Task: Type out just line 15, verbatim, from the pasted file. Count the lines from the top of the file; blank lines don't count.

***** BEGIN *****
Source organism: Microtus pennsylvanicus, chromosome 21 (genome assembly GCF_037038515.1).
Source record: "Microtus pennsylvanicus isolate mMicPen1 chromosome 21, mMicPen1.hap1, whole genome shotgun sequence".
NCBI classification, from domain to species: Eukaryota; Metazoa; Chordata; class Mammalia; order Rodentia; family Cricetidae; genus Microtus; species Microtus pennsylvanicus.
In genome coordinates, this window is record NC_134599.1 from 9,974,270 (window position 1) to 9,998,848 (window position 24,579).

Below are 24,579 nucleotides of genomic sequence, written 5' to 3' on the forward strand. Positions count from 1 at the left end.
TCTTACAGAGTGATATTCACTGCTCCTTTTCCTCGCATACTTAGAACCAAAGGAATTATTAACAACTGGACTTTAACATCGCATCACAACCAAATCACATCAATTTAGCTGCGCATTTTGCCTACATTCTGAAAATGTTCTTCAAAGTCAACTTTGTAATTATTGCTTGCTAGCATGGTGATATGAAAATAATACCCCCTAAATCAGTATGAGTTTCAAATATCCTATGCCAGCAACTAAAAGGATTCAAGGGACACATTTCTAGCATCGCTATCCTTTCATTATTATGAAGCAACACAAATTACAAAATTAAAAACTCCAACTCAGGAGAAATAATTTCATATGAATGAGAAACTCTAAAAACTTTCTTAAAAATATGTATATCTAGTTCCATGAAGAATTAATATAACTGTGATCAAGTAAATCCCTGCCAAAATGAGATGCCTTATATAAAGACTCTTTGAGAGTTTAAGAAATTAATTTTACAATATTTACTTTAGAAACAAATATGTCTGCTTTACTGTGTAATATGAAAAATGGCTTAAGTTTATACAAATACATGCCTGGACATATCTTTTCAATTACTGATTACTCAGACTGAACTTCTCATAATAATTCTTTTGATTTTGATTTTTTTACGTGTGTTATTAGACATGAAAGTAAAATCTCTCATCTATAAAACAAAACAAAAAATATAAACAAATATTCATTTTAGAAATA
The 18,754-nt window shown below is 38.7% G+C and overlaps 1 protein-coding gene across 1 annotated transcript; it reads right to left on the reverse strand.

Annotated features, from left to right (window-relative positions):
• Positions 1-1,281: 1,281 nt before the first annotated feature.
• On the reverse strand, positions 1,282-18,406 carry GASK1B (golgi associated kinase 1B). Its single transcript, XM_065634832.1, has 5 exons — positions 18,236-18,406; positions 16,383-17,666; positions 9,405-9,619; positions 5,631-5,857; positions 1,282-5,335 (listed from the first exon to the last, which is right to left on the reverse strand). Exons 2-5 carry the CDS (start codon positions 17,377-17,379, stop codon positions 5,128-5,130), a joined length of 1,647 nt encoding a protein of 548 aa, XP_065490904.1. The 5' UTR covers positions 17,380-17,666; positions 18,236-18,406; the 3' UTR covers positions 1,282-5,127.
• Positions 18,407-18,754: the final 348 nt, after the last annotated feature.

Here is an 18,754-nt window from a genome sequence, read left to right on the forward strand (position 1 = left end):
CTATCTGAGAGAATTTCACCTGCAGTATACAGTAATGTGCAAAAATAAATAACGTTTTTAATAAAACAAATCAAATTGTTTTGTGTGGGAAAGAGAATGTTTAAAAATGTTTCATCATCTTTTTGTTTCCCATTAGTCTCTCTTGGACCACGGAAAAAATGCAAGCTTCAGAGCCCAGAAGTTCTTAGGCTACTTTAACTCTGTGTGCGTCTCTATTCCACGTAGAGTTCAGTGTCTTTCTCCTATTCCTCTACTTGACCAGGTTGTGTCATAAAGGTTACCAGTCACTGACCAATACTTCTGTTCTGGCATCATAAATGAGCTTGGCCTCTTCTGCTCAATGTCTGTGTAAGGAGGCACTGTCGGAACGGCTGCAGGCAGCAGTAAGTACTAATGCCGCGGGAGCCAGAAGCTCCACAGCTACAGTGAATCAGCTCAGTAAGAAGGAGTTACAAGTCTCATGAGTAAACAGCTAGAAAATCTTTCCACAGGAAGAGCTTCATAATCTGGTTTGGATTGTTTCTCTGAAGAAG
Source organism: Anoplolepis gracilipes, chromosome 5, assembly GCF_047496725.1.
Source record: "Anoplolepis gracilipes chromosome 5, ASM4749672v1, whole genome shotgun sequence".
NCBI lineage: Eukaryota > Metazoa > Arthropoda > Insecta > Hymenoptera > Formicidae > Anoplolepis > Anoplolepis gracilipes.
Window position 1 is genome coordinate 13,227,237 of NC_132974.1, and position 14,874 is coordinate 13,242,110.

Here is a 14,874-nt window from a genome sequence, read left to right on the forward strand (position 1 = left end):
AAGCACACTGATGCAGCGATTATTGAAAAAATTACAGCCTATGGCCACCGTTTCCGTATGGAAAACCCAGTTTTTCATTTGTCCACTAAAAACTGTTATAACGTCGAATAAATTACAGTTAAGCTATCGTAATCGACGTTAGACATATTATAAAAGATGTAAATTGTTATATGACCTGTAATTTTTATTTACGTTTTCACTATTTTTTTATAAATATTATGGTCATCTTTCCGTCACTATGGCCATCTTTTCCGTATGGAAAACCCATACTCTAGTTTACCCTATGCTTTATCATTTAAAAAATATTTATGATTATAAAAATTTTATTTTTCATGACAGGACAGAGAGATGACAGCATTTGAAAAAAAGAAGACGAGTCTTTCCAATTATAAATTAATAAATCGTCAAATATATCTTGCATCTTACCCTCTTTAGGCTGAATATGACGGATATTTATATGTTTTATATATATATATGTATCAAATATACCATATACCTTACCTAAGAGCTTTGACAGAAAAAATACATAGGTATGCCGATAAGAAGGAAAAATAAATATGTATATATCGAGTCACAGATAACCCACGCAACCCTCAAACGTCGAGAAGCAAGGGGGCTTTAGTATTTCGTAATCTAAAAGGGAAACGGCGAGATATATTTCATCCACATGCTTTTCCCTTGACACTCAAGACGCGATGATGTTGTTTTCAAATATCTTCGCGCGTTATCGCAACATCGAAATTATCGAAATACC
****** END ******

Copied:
Source record: "Anoplolepis gracilipes chromosome 5, ASM4749672v1, whole genome shotgun sequence".